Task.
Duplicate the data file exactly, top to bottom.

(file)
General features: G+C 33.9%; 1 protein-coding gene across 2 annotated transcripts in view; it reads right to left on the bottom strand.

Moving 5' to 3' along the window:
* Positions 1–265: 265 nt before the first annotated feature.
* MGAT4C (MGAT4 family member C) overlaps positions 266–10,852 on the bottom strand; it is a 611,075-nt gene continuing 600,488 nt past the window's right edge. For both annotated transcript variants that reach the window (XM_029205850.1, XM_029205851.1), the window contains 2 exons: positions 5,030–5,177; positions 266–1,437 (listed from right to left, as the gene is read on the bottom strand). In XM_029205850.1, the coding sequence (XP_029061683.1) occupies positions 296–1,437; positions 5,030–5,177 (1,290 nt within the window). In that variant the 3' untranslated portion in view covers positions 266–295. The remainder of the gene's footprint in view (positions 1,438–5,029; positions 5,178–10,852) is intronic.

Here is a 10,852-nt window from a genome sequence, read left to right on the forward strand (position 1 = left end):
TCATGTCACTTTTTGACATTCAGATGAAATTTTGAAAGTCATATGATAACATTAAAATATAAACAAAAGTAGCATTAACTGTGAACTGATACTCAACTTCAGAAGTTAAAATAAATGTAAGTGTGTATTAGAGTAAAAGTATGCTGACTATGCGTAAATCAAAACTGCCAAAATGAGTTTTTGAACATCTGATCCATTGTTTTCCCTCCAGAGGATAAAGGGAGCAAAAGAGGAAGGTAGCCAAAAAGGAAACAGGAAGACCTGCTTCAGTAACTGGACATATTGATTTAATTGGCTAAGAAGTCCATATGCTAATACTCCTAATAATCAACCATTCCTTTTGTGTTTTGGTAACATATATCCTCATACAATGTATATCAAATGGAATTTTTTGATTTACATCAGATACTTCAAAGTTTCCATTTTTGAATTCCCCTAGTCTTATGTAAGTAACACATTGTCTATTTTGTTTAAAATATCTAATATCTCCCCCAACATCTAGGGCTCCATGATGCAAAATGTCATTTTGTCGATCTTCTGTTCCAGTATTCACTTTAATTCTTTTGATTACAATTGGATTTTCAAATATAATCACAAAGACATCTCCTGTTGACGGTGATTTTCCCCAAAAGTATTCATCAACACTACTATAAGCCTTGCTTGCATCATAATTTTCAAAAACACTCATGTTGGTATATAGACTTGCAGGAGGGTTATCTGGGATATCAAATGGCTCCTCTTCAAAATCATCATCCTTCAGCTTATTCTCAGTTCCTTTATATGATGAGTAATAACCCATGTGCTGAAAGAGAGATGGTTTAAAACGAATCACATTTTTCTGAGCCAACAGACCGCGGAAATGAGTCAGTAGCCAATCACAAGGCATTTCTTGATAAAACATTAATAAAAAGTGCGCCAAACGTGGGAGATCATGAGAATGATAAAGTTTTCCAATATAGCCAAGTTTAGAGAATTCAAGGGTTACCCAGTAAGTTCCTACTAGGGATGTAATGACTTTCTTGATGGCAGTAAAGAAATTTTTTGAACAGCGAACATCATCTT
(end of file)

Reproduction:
General features: G+C 33.9%; 1 protein-coding gene across 2 annotated transcripts in view; it reads right to left on the bottom strand.

Moving 5' to 3' along the window:
* Positions 1–265: 265 nt before the first annotated feature.
* MGAT4C (MGAT4 family member C) overlaps positions 266–10,852 on the bottom strand; it is a 611,075-nt gene continuing 600,488 nt past the window's right edge. For both annotated transcript variants that reach the window (XM_029205850.1, XM_029205851.1), the window contains 2 exons: positions 5,030–5,177; positions 266–1,437 (listed from right to left, as the gene is read on the bottom strand). In XM_029205850.1, the coding sequence (XP_029061683.1) occupies positions 296–1,437; positions 5,030–5,177 (1,290 nt within the window). In that variant the 3' untranslated portion in view covers positions 266–295. The remainder of the gene's footprint in view (positions 1,438–5,029; positions 5,178–10,852) is intronic.

Here is a 10,852-nt window from a genome sequence, read left to right on the forward strand (position 1 = left end):
TCATGTCACTTTTTGACATTCAGATGAAATTTTGAAAGTCATATGATAACATTAAAATATAAACAAAAGTAGCATTAACTGTGAACTGATACTCAACTTCAGAAGTTAAAATAAATGTAAGTGTGTATTAGAGTAAAAGTATGCTGACTATGCGTAAATCAAAACTGCCAAAATGAGTTTTTGAACATCTGATCCATTGTTTTCCCTCCAGAGGATAAAGGGAGCAAAAGAGGAAGGTAGCCAAAAAGGAAACAGGAAGACCTGCTTCAGTAACTGGACATATTGATTTAATTGGCTAAGAAGTCCATATGCTAATACTCCTAATAATCAACCATTCCTTTTGTGTTTTGGTAACATATATCCTCATACAATGTATATCAAATGGAATTTTTTGATTTACATCAGATACTTCAAAGTTTCCATTTTTGAATTCCCCTAGTCTTATGTAAGTAACACATTGTCTATTTTGTTTAAAATATCTAATATCTCCCCCAACATCTAGGGCTCCATGATGCAAAATGTCATTTTGTCGATCTTCTGTTCCAGTATTCACTTTAATTCTTTTGATTACAATTGGATTTTCAAATATAATCACAAAGACATCTCCTGTTGACGGTGATTTTCCCCAAAAGTATTCATCAACACTACTATAAGCCTTGCTTGCATCATAATTTTCAAAAACACTCATGTTGGTATATAGACTTGCAGGAGGGTTATCTGGGATATCAAATGGCTCCTCTTCAAAATCATCATCCTTCAGCTTATTCTCAGTTCCTTTATATGATGAGTAATAACCCATGTGCTGAAAGAGAGATGGTTTAAAACGAATCACATTTTTCTGAGCCAACAGACCGCGGAAATGAGTCAGTAGCCAATCACAAGGCATTTCTTGATAAAACATTAATAAAAAGTGCGCCAAACGTGGGAGATCATGAGAATGATAAAGTTTTCCAATATAGCCAAGTTTAGAGAATTCAAGGGTTACCCAGTAAGTTCCTACTAGGGATGTAATGACTTTCTTGATGGCAGTAAAGAAATTTTTTGAACAGCGAACATCATCTT